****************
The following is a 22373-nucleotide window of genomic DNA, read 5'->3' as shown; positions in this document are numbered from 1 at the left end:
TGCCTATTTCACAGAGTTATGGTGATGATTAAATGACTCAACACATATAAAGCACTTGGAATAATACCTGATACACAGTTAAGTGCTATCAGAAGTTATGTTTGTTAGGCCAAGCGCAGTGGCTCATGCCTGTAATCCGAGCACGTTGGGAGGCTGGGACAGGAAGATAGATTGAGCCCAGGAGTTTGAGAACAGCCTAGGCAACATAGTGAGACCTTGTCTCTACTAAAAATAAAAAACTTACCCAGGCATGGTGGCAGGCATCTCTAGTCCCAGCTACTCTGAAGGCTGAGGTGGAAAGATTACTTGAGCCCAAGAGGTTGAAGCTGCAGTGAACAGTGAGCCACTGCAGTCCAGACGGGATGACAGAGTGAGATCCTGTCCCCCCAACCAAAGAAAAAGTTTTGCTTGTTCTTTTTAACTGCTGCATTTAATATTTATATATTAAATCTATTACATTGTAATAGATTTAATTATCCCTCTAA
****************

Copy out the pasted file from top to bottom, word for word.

The following is a 22373-nucleotide window of genomic DNA, read 5'->3' as shown; positions in this document are numbered from 1 at the left end:
TGCCTATTTCACAGAGTTATGGTGATGATTAAATGACTCAACACATATAAAGCACTTGGAATAATACCTGATACACAGTTAAGTGCTATCAGAAGTTATGTTTGTTAGGCCAAGCGCAGTGGCTCATGCCTGTAATCCGAGCACGTTGGGAGGCTGGGACAGGAAGATAGATTGAGCCCAGGAGTTTGAGAACAGCCTAGGCAACATAGTGAGACCTTGTCTCTACTAAAAATAAAAAACTTACCCAGGCATGGTGGCAGGCATCTCTAGTCCCAGCTACTCTGAAGGCTGAGGTGGAAAGATTACTTGAGCCCAAGAGGTTGAAGCTGCAGTGAACAGTGAGCCACTGCAGTCCAGACGGGATGACAGAGTGAGATCCTGTCCCCCCAACCAAAGAAAAAGTTTTGCTTGTTCTTTTTAACTGCTGCATTTAATATTTATATATTAAATCTATTACATTGTAATAGATTTAATTATCCCTCTAA